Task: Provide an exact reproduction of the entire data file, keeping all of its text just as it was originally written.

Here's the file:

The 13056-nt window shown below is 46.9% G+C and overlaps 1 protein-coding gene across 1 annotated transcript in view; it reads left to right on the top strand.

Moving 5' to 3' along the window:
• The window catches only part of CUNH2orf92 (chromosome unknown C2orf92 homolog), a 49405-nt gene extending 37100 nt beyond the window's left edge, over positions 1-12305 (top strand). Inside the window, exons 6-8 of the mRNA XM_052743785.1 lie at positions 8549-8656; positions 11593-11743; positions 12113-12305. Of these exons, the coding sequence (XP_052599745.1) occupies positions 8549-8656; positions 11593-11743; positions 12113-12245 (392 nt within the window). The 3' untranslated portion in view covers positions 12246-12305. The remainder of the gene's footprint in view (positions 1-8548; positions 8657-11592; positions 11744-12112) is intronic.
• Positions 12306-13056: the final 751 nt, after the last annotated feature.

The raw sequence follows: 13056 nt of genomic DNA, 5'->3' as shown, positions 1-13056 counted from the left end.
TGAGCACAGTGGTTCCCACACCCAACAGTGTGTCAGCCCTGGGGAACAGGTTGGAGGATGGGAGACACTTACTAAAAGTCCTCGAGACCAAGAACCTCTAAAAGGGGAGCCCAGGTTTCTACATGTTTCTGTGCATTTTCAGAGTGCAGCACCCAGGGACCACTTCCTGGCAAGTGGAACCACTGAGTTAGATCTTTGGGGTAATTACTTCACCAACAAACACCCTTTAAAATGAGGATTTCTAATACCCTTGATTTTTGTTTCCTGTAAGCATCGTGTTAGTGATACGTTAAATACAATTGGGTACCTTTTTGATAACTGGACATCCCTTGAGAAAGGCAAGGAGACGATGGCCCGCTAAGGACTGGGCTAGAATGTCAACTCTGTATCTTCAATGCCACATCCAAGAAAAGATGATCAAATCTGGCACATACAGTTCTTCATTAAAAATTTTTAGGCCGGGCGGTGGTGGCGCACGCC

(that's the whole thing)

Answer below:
The 13056-nt window shown below is 46.9% G+C and overlaps 1 protein-coding gene across 1 annotated transcript in view; it reads left to right on the top strand.

Moving 5' to 3' along the window:
• The window catches only part of CUNH2orf92 (chromosome unknown C2orf92 homolog), a 49405-nt gene extending 37100 nt beyond the window's left edge, over positions 1-12305 (top strand). Inside the window, exons 6-8 of the mRNA XM_052743785.1 lie at positions 8549-8656; positions 11593-11743; positions 12113-12305. Of these exons, the coding sequence (XP_052599745.1) occupies positions 8549-8656; positions 11593-11743; positions 12113-12245 (392 nt within the window). The 3' untranslated portion in view covers positions 12246-12305. The remainder of the gene's footprint in view (positions 1-8548; positions 8657-11592; positions 11744-12112) is intronic.
• Positions 12306-13056: the final 751 nt, after the last annotated feature.

The raw sequence follows: 13056 nt of genomic DNA, 5'->3' as shown, positions 1-13056 counted from the left end.
TGAGCACAGTGGTTCCCACACCCAACAGTGTGTCAGCCCTGGGGAACAGGTTGGAGGATGGGAGACACTTACTAAAAGTCCTCGAGACCAAGAACCTCTAAAAGGGGAGCCCAGGTTTCTACATGTTTCTGTGCATTTTCAGAGTGCAGCACCCAGGGACCACTTCCTGGCAAGTGGAACCACTGAGTTAGATCTTTGGGGTAATTACTTCACCAACAAACACCCTTTAAAATGAGGATTTCTAATACCCTTGATTTTTGTTTCCTGTAAGCATCGTGTTAGTGATACGTTAAATACAATTGGGTACCTTTTTGATAACTGGACATCCCTTGAGAAAGGCAAGGAGACGATGGCCCGCTAAGGACTGGGCTAGAATGTCAACTCTGTATCTTCAATGCCACATCCAAGAAAAGATGATCAAATCTGGCACATACAGTTCTTCATTAAAAATTTTTAGGCCGGGCGGTGGTGGCGCACGCC